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Kelsen's Pure Theory of Law

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HomeBrud.gifJurisprudenceBrud.gifTheory of LawBrud.gifKelsen's Pure Theory of Law

Kelsen's Pure Theory of Law is an important theory of Law related to Jurisprudence

  • Henry Kelsen (1881 - 1973) was a Professor of Law at the University of Vienna.
  • He propounded the Theory of Law in his essay 'The Pure Theory of Law' and contributed it to the Law Quarterly Review in 1934.
  • This theory is an improvement of Austin's Positivism Theory
    • This theory was further elaborated in 1945 in his 'General Theory of Law and State'.

Postulates of Kelsen

Law is a norm of action

  • Kelsen regards Jurisprudence as a normative science and not a natural science.
  • In natural sciences, laws are statements of the sequence of cause and effect.
    • If A is, B is.
  • There can be no infraction of such a law, for a single infraction invalidates the law.
  • Jurisprudence according to Kelsen is a normative science.
    • If A is, then B ought to B. Eg: If a person commits a murder, he ought to be hanged.
  • The law is valid irrespective of consequences.

'State' is a synonym for the legal order which is nothing but a pyramid of norms

The basic problem in Kelson's Pure Theory of Law is the derivation of norms. The question of the criterion of the testing of lawness of these norms exists.

Kelsen answers this by his hypothesis of 'grundnorm' or fundamental norm or basic norm or the base. The Grundnorm is a norm which is not capable of deducation from any principles of the science of law. Hence, the grundnorm is the fundamental norm and all other norms are derived from grundnorms in a hierarchical structure.

'Purity' of Kelsen' Theory

Kelsen's Pure Theory of Law attempts to be a consistent theory of law applicable to any legal system. He calls it pure because it is universalist and not confined to any particular legal system.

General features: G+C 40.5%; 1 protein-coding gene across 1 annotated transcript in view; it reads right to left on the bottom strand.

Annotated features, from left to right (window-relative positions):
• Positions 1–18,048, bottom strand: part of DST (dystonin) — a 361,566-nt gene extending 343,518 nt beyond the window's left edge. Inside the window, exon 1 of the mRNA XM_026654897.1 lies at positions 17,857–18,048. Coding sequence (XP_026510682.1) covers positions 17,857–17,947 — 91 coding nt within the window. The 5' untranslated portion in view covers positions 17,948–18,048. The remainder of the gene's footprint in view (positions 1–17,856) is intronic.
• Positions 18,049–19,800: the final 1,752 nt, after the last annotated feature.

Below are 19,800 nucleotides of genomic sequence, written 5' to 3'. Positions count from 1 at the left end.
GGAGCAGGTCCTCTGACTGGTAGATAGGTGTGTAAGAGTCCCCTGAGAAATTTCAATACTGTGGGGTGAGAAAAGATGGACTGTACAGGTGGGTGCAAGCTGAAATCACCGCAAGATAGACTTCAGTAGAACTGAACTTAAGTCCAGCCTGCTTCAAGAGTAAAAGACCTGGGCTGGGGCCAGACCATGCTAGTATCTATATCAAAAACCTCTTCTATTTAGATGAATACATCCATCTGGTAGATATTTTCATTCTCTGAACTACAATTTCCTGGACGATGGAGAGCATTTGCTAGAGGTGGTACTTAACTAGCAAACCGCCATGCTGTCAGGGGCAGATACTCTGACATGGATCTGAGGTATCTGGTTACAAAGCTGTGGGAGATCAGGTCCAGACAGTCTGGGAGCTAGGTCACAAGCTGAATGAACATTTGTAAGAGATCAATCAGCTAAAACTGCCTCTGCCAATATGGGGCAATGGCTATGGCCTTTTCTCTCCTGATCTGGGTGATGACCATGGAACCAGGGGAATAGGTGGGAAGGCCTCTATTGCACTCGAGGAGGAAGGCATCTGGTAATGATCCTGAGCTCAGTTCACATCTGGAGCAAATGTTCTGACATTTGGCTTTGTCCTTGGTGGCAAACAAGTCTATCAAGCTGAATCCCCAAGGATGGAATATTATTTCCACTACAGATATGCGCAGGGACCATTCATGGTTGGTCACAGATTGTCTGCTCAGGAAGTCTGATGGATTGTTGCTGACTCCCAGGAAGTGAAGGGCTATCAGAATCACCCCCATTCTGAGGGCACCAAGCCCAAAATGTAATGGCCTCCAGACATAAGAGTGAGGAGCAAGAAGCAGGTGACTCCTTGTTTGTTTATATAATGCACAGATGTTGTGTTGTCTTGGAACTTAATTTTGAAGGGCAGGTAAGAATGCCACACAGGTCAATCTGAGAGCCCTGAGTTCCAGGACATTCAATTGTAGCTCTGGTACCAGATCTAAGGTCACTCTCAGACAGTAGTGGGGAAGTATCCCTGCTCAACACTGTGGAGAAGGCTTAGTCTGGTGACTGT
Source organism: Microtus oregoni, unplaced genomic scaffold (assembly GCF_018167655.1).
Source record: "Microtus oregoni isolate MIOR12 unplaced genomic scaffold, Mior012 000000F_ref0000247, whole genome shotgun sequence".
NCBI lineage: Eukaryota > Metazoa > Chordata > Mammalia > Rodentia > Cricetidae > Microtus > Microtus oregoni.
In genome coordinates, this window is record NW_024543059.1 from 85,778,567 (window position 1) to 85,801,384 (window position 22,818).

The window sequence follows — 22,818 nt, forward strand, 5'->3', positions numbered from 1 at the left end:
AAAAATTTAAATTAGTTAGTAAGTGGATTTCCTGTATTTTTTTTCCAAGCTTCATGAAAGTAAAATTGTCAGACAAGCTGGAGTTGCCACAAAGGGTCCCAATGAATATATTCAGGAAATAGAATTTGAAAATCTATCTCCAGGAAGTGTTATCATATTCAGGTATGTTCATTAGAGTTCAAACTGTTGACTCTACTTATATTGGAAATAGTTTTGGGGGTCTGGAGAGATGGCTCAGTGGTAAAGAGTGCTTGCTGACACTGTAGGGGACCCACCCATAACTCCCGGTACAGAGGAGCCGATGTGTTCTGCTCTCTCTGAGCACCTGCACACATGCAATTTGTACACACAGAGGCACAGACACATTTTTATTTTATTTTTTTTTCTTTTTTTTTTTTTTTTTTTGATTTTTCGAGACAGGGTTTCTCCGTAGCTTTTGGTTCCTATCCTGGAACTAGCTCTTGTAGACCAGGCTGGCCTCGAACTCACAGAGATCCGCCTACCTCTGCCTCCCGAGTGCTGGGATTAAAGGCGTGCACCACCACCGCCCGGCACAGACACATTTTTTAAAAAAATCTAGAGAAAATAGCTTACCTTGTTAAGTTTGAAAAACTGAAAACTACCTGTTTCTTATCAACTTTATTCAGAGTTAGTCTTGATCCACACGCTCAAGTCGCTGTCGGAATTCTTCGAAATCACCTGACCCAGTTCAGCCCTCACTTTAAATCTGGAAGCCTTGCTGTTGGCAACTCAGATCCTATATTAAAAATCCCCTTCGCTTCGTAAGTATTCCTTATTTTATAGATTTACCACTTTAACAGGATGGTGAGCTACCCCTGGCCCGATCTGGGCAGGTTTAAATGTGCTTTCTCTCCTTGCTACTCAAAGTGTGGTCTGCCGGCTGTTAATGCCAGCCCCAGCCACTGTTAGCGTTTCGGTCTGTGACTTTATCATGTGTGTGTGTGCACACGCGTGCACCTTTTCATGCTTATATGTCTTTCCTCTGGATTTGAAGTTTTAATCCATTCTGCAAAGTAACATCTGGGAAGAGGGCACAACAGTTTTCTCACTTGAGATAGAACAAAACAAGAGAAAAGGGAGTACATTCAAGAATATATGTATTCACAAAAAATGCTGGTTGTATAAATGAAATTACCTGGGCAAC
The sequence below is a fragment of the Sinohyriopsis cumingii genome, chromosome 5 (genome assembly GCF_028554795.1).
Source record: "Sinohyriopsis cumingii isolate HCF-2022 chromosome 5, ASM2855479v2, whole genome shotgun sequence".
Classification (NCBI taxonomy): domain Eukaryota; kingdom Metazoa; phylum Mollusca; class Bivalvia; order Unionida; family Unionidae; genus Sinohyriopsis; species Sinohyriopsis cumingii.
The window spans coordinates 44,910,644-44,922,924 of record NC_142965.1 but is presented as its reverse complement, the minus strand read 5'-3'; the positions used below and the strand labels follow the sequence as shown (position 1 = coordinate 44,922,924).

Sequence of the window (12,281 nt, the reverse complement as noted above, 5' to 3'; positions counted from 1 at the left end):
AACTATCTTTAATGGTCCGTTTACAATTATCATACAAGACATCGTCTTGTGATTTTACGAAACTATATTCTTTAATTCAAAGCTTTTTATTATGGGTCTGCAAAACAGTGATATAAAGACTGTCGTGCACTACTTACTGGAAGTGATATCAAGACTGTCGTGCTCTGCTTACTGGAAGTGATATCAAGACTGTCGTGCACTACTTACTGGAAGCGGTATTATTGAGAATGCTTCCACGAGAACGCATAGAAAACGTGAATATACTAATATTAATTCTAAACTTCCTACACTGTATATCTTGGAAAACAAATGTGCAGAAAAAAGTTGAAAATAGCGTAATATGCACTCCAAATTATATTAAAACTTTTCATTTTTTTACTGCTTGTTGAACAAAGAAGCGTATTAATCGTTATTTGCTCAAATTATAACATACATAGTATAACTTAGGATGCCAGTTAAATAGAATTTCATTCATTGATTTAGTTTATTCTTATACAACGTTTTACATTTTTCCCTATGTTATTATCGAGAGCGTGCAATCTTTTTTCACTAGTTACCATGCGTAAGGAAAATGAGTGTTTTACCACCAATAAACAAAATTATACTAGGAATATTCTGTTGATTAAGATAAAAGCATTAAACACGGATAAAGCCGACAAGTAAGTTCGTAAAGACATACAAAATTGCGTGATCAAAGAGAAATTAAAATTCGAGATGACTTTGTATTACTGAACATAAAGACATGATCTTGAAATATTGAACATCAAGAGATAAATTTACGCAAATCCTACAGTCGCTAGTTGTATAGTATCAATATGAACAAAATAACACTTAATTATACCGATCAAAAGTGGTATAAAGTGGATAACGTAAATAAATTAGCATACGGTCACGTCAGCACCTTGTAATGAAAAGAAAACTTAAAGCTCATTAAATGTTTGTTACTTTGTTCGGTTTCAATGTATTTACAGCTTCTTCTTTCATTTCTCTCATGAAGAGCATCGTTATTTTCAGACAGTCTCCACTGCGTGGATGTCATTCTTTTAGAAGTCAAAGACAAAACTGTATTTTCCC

Improvements upon Austin's Positivism Theory

Austin also proposed the Austinian Theory of Law which is also called Imperative or Purely Imperative Theory of Law

  • No dualism between State and Law
    • Austin: Law is subordinate to the sovereign. Law is the personification of the State. Since Law emanates from the sovereign, it cannot control the sovereign.
    • Kelsen: State is synonym for the legal order. So there is no distinction between State and Law.
    • Austin: State controls Law
    • Kelsen: Law regulates its own creation.
  • Law need not be imperative
    • Austin: Law is the command of the Sovereign
    • Kelsen: Law is not the command of the Sovereign but a hypothetical judgement
  • No dichtomy between Private Law and Public Law
  • International Law may be law strictu sensu
  • Customary Law is law strictu sensu


  • Lauterpacht's criticism - Primacy of international law over state law is a back door entry permitted by Kelsen's theory to natural law.
  • Allen's criticism - Sources of law like custom, statute and precedent are co-ordinate and do not admit of arrangement in a hierarchical pattern adopted by Kelsen.
  • Friedmann's criticism - Pure science of law by Kelsen is inadequate from point of view of legal theory. The sphere of law is now intersecting spheres traditionally allotted to other social sciences like Economics, Psychology and Sociology.

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